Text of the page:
Thursday, the group had lunch at El Centro College.  El Centro’s Food and Hospitality Institute offers a terrific dining experience for Thursday lunch and Tuesday dinner prepared by the students in the Culinary Arts Program.

The current theme is International Cuisine (which fit right in with Central’s “Getting to Know You” cooking classes) and this month’s menu featured selections from the Middle East.  Choices were Yeminite Soup, Kofta Lamb, Kuwaiti Chicken and Mahalabia or Cheese Kunafa for dessert.

Chef Brandon Perry and Pastry Chef Narumi Garcia oversaw preparation of the meal. Villeta Garcia was Maiatre’D.

The food and service were excellent and the culinary students did a stellar job in creating a fine dining experience.  And all for $12.00!

El Centro is located at 801 Main Street in downtown Dallas in the former Sanger Harris Department Store building, a Dallas landmark on the National Registry of Historic Places. Many of the degree plans offered at El Centro specialize in the medical and technological fields including nursing, culinary arts, fashion design and marketing.

Central Christian Church is located five miles north of downtown Dallas between Lemmon and Mockingbird Lane.

Central is also known as the church with the dog park and Sunday morning services are offered in the dog park on the first and third Sundays of the month. Morning worship is in the sanctuary at 11 a.m.  All are welcome! 

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Have you experienced divorce, the loss of a job, an accident, the loss of a loved one or any one of life’s tragedies (great or small) that cause us to feel hopeless and sad? In short, broken!

Those misfortunes do not have to be the end of the story. God’s transforming ability can make beauty emerge from any past.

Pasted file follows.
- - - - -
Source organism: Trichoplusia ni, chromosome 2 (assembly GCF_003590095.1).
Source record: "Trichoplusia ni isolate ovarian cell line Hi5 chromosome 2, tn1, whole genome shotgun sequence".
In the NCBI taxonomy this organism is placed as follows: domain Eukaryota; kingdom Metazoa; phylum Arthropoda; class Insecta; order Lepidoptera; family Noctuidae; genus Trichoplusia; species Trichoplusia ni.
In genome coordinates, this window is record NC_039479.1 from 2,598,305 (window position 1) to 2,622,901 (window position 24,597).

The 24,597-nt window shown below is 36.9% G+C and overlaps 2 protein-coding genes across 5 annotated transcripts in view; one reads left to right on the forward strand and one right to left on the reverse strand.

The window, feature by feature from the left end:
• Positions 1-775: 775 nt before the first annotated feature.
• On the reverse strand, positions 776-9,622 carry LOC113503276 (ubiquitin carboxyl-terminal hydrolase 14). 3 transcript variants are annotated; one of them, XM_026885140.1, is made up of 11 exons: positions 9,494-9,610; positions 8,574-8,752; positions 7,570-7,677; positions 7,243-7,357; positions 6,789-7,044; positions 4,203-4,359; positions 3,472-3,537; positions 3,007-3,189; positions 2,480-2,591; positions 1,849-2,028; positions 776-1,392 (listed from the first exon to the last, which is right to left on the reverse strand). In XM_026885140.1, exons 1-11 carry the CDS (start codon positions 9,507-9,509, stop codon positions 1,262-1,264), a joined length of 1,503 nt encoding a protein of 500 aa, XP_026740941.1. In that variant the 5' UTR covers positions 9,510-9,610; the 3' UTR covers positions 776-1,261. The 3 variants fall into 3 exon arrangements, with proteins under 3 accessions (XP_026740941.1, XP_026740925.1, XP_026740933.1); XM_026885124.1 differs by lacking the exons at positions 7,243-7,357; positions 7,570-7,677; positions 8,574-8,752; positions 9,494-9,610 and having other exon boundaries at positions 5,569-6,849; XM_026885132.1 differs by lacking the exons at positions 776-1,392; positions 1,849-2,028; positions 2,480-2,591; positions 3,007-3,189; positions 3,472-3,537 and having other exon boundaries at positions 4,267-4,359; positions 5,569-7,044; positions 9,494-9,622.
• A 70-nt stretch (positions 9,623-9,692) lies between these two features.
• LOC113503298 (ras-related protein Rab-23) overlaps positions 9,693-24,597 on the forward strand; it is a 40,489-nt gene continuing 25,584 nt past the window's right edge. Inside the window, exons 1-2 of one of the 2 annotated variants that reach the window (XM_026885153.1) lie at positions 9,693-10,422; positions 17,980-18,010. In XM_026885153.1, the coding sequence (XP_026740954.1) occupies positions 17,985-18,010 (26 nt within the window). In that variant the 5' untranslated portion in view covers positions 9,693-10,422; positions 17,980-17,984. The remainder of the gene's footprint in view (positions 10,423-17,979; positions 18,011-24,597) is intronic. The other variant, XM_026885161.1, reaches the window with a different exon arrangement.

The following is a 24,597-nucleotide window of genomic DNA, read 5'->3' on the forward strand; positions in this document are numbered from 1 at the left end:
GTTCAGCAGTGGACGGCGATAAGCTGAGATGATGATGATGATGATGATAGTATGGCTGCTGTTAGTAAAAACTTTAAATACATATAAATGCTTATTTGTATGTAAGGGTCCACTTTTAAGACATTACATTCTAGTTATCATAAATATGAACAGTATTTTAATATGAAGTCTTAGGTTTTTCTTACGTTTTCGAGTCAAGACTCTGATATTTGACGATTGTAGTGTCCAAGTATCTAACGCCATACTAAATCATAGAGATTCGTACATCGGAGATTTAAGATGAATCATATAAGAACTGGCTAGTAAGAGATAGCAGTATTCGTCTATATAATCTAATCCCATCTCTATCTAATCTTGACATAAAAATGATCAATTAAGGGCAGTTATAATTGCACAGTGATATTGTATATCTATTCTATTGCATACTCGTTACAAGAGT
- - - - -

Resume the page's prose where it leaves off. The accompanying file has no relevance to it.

During Lent, at Central Christian Church (Disciples of Christ), we intend to journey with God and turn brokenness into newness and wholeness by exercising the tangible practice of mosaic art.

A shattered plate like a shattered life can become beautiful, again. Perhaps different than before, but beautiful!

Join us Wednesday evenings at 6 the church fellowship hall for a light supper, vespers and the opportunity to create a mosaic as we work through shattered dreams, disappointments and heartaches that seem to keep us from being all that we can be and living the life that is promised us through God’s grace.   

The Wednesday evening Lenten services will continue through March 21.  Call the church for more information.  All are welcome!

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Marta, Frank Whitington, Oren preparing potatoes


If we are ever to have peace in the world, we must know and understand one another. What better way can we learn about each other’s traditions and culture than through our great common love? Food!

Central Christian Church of Dallas (Disciples of Christ) invited Oren Saloman and Marta Skiba to join us in the church kitchen Saturday morning for a hands-on cooking class on the art of making latkes. 

What are latkes?  A simple answer—pancakes made of shredded potatoes. A more complex answer — a traditional food enjoyed by Jewish families during Hanukkah, representing the “miracle of the oil.” Luckily Jewish restaurants and deli’s serve them year- round so they can be enjoyed at every season.